JIS extends STEM program beyond classroom walls
Published 4:37 pm Monday, August 12, 2019
Jemison Intermediate School has come a long way since it started three years ago and will soon be taking its biggest leap forward.
The school is making plans to add an outdoor classroom on the back side of the current facility.
According to JIS STEM teacher Rachel Mims, the outdoor classroom will be an extension of the school’s STEM program, which also began three years ago.
The current site for the outdoor classroom is in the early stages of development but does have six raised garden beds that were paid for by a bicentennial grant.
“It is a community service project where we will donate whatever we grow to somebody in the community,” Mims said.
One of the goals that was in JIS Principal D.J. Nix’s mind from the beginning was that he wanted all students to have the ability to take part in the outdoor classroom.
As a result, every student at JIS and Jemison Elementary School will get their time with the outdoor classroom.
“The whole school will be working out there are some point,” Mims said.
Cooperation with Jemison High School and the other schools in the county who wish to use the outdoor classroom for activities or field trips is also expected to take place.
“That was all part of the plan,” Nix said. “I wouldn’t have had it any other way, unless every student can touch the STEM program.”
The next step in the process is to build a pavilion to provide a shaded learning area for students.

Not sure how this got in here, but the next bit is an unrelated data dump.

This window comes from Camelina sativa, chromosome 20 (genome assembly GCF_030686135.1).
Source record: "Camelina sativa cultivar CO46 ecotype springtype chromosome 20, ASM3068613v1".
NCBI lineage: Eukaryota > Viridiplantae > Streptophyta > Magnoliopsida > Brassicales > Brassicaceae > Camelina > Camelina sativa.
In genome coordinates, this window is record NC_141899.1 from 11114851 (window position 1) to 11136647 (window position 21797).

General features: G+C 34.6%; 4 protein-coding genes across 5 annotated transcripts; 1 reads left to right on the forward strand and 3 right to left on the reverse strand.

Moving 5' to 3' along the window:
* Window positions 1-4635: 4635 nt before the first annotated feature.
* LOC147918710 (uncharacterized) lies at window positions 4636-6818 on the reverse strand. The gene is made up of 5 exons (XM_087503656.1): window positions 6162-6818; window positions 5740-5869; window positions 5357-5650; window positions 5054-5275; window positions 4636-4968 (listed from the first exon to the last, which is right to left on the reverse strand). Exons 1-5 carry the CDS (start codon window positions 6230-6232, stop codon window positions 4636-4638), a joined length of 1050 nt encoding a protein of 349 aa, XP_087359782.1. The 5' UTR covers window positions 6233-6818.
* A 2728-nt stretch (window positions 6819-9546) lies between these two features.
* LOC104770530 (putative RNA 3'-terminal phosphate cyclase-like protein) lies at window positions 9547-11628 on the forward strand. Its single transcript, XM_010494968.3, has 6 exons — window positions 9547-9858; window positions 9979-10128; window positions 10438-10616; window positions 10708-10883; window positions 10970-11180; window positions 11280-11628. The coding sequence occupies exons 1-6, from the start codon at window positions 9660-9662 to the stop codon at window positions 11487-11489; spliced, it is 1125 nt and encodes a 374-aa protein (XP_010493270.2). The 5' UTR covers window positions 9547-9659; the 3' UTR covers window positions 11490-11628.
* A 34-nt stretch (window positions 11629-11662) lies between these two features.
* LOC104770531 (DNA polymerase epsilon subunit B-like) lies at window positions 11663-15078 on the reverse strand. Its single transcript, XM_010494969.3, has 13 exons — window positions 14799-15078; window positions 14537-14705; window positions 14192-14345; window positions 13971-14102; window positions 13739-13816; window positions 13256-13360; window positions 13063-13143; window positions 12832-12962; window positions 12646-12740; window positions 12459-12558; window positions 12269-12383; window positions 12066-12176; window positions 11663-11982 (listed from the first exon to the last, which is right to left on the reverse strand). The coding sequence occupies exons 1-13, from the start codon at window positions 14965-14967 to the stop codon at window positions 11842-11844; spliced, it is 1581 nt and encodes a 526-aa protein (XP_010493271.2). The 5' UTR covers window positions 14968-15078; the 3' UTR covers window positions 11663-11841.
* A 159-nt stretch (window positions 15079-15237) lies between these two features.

“It makes it efficient so that they [students] don’t have to be in the sun when they go out there,” Mims said.
A large portion of the funds for the pavilion is coming from former Rep. Jimmy Martin’s education fund.
Construction of the pavilion is expected to start in the fall.
“It will be a place to take STEM outside and offer real world experiences,” Mims said. “Instead of just talking about photosynthesis, you can actually get hands-on and see a plant grow.”
According to Nix, JIS will have one of about 15 outdoor classrooms throughout the state.
The school is even working with the Alabama Wildlife Federation in an attempt to have the classroom certified.
“This would be monumental and unheard of for this area,” Nix said.
Nix, Mims and Kelsey Watkins are each planning to attend a conference in San Antonio, Texas, to be further trained to be lead STEM teachers that can in turn pass along the knowledge and train others.
“We will be a cutting edge STEM program and something the community can enjoy,” Nix said.
The final paperwork has been submitted to become a “STEM school” through AdvancEd.